It’s been almost a month since Helen arrived. A month that has felt like a lifetime and yet has passed in the blink of an eye. Today is her due date, one month exactly from the day she died. Thursday, a month from the day we found out, and Friday, one month from her birth. In some ways the first two weeks after she died were easy. We were in shock but immediately everyone we know and love (and then some) rallied around us. We’ve been surrounded by countless prayers and support. Prayers for her birth, prayers for coming home, prayers while we planned her service, and prayers as we walked into the barn to celebrate her little life. Emails, meals, text messages, cards, flowers, phone calls, so much love you don’t know what to do with it all. We’ve been grateful for every drop, every ounce, every gallon sized bottle of love that’s been poured out on us.
But soon after her memorial service on Friday, the 25th of January, it felt like all the love and support had drifted away. That Friday came and went beautifully, full of blessings might I add, but now we’re here, standing, sometimes sitting, and sometimes laying face down on the floor at the threshold of the rest of our lives. The cards stopped filling our mailbox. My phone doesn’t light up nearly as much as it did; most days its almost silent. The food is still coming, but the question “What can I do?” has floated to the distance occasionally finding its way to us. So, we are left with our “new normal”.
The Sunday after Helen’s service was really hard. As the company from the weekend had left and our lives approached Monday, it was unbelievably evident that the world had kept spinning even though ours was standing still. That morning, light brought a new day and those around us were waking up to start their Sunday just as they always do. They made their coffee and ate their breakfast. They headed to church, to lunch, and then home for a nap. Kids did their homework and parents did their Sunday chores. That night they all climbed into bed surveying the week ahead: Monday’s staff meeting, Tuesday’s basketball practice, Wednesday night small group, the gym each morning, and a dentist appointment on Thursday.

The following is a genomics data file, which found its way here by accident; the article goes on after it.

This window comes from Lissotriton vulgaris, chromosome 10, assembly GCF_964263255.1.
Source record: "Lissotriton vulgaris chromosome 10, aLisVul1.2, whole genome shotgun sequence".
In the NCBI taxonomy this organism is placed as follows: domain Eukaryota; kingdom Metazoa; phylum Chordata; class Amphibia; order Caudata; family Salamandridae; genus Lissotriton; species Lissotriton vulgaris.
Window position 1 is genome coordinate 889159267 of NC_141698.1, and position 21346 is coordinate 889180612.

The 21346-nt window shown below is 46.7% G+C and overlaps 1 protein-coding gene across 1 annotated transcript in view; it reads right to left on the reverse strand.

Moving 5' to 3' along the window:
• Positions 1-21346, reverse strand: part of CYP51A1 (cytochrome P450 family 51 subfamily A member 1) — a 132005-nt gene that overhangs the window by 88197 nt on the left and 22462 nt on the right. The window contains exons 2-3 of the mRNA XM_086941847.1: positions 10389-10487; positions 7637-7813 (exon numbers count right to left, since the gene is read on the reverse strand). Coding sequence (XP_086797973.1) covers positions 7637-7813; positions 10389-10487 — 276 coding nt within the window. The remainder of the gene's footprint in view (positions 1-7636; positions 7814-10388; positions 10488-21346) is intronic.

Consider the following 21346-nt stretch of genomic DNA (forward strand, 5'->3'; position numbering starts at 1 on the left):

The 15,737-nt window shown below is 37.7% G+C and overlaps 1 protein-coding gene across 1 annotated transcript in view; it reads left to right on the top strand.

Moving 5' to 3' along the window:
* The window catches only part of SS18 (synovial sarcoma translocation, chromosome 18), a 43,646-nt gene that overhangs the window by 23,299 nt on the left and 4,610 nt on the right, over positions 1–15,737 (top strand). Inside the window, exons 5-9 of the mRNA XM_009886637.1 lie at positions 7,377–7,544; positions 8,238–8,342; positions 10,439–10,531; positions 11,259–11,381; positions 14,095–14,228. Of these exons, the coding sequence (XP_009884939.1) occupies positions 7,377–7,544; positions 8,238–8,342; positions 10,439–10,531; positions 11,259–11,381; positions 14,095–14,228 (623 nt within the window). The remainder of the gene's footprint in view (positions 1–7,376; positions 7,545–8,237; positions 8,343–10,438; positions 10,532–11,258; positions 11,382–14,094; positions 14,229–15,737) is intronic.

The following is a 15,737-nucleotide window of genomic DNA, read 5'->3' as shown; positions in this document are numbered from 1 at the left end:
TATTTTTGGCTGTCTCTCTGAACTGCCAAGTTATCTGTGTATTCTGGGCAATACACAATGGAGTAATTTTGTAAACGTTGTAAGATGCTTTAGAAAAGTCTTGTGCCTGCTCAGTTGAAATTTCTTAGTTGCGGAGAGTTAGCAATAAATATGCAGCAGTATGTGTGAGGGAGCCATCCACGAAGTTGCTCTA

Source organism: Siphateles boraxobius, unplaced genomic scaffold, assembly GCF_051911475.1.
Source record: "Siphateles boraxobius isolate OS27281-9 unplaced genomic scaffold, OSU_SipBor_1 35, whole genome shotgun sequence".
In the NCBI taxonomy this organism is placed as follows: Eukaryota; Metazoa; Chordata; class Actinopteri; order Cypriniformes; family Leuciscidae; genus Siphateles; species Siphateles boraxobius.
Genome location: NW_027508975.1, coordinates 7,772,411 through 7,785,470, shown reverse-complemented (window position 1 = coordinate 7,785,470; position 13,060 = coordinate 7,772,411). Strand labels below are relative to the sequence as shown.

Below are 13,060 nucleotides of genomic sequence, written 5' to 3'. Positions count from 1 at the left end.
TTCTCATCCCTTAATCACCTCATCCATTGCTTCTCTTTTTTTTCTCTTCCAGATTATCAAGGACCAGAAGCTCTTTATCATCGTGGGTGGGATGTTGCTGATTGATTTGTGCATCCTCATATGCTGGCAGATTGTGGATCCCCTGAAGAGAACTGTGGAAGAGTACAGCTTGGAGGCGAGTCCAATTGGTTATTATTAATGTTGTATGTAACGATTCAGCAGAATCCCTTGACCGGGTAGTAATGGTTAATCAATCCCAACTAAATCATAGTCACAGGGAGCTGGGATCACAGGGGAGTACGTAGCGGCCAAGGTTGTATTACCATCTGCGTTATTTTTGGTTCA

I was suddenly very aware, that to the rest of the world, January 27th was just another ordinary Sunday.
But to us, there was no normal.
There is no thinking about my week, let alone my tomorrow. There’s just the wonderment of what my next moment will hold. Will the waves of grief crash around me before I even put my feet on the floor or will I make it to breakfast? Will this wave last all day or pass quickly and suddenly? I never know when the wave will come, or how high or how strong. I may float on top or be swept underneath tumbling through the ocean believing I will never come up for breath.
While Helen was inside me I would often think about our future. I’d think about how different our lives would be once she got here. How we’d have two beautiful little girls demanding our attention. I thought a lot about the practical day to day difference we’d see in our lives. I thought about family dynamics and relationships. I was very aware that our lives would never be the same and I began to cherish our time as a family of three.
It’s funny, though I’m sure there is a better word, the change I was preparing for hasn’t changed at all. Since Helen was born, there’s been a lot that stayed the same. We still have one little girl demanding our attention. We sleep through the night and rest during naptime. AB wants to play with us, not hold the baby. We have one mouth to feed, not two. One diaper to change. One daughter to care for.
Nothing is different, yet everything has changed.
It’s easy to think that this is our story to suffer through. It’s easy to believe that our “cloud of witnesses” has grieved their grief and moved on. After all, that’s what my mailbox tells me right? It’s easy to think that nothing has changed for anyone else, except us. It’s easy to believe that we’re alone and the rest of the world has moved on.
But what is easy, isn’t always right.
God is grieving with us. Our people are very much grieving. They’re still praying. They still love us and their hearts are still broken. We’ve all changed. I knew the dust would settle and the outward evidence of love would slowly tamper, but it doesn’t mean it’s gone. I’ve seen it. A text message here, a kind word there, hugs, lunch dates, LISTENING. It’s all there. We just have to look a little harder.
In those early days, God gave me a very tangible gift. Every morning, I’d wake up with a song in my head that I just couldn’t stop singing. It should surprise no one, that the words were always just the comfort I needed. This song has been on repeat in my mind for weeks.
I’m thankful for a God who knows just what we need for each day and provides it.